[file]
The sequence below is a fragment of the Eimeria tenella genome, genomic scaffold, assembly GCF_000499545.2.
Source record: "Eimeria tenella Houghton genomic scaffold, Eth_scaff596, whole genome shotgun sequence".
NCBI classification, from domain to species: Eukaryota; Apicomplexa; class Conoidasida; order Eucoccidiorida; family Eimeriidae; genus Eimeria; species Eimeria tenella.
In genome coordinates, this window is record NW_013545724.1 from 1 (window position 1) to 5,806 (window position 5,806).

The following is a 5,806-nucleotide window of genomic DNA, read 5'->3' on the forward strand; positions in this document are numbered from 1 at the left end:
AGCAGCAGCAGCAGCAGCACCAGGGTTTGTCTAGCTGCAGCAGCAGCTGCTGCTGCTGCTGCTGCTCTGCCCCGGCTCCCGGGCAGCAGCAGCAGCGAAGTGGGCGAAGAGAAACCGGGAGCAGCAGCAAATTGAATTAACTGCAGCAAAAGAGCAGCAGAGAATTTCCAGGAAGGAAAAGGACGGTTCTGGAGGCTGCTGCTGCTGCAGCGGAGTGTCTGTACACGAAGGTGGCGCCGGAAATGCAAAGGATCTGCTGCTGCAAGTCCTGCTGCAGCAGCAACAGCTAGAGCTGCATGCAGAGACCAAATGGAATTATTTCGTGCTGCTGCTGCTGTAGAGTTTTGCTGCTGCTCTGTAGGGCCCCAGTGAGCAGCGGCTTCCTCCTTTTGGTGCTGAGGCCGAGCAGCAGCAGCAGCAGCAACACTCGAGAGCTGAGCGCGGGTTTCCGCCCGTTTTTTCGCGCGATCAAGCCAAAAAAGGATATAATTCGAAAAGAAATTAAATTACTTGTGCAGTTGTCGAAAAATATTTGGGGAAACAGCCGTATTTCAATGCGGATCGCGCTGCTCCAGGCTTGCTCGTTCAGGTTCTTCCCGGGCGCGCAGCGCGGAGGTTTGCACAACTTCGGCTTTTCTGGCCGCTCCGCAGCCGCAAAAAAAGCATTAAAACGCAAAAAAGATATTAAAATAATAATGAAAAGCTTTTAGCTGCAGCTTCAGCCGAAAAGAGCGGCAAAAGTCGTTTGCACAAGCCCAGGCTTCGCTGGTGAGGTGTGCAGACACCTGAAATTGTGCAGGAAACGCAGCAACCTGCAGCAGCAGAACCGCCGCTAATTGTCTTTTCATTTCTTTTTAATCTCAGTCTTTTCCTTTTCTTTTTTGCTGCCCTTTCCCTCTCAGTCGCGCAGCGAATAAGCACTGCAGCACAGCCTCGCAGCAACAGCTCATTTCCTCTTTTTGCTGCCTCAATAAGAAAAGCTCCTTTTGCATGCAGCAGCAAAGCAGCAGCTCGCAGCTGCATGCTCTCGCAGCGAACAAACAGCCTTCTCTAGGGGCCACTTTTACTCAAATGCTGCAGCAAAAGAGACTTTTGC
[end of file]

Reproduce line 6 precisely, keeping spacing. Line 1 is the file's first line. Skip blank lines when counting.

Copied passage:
AGCAGCAGCAGCAGCAGCACCAGGGTTTGTCTAGCTGCAGCAGCAGCTGCTGCTGCTGCTGCTGCTCTGCCCCGGCTCCCGGGCAGCAGCAGCAGCGAAGTGGGCGAAGAGAAACCGGGAGCAGCAGCAAATTGAATTAACTGCAGCAAAAGAGCAGCAGAGAATTTCCAGGAAGGAAAAGGACGGTTCTGGAGGCTGCTGCTGCTGCAGCGGAGTGTCTGTACACGAAGGTGGCGCCGGAAATGCAAAGGATCTGCTGCTGCAAGTCCTGCTGCAGCAGCAACAGCTAGAGCTGCATGCAGAGACCAAATGGAATTATTTCGTGCTGCTGCTGCTGTAGAGTTTTGCTGCTGCTCTGTAGGGCCCCAGTGAGCAGCGGCTTCCTCCTTTTGGTGCTGAGGCCGAGCAGCAGCAGCAGCAGCAACACTCGAGAGCTGAGCGCGGGTTTCCGCCCGTTTTTTCGCGCGATCAAGCCAAAAAAGGATATAATTCGAAAAGAAATTAAATTACTTGTGCAGTTGTCGAAAAATATTTGGGGAAACAGCCGTATTTCAATGCGGATCGCGCTGCTCCAGGCTTGCTCGTTCAGGTTCTTCCCGGGCGCGCAGCGCGGAGGTTTGCACAACTTCGGCTTTTCTGGCCGCTCCGCAGCCGCAAAAAAAGCATTAAAACGCAAAAAAGATATTAAAATAATAATGAAAAGCTTTTAGCTGCAGCTTCAGCCGAAAAGAGCGGCAAAAGTCGTTTGCACAAGCCCAGGCTTCGCTGGTGAGGTGTGCAGACACCTGAAATTGTGCAGGAAACGCAGCAACCTGCAGCAGCAGAACCGCCGCTAATTGTCTTTTCATTTCTTTTTAATCTCAGTCTTTTCCTTTTCTTTTTTGCTGCCCTTTCCCTCTCAGTCGCGCAGCGAATAAGCACTGCAGCACAGCCTCGCAGCAACAGCTCATTTCCTCTTTTTGCTGCCTCAATAAGAAAAGCTCCTTTTGCATGCAGCAGCAAAGCAGCAGCTCGCAGCTGCATGCTCTCGCAGCGAACAAACAGCCTTCTCTAGGGGCCACTTTTACTCAAATGCTGCAGCAAAAGAGACTTTTGC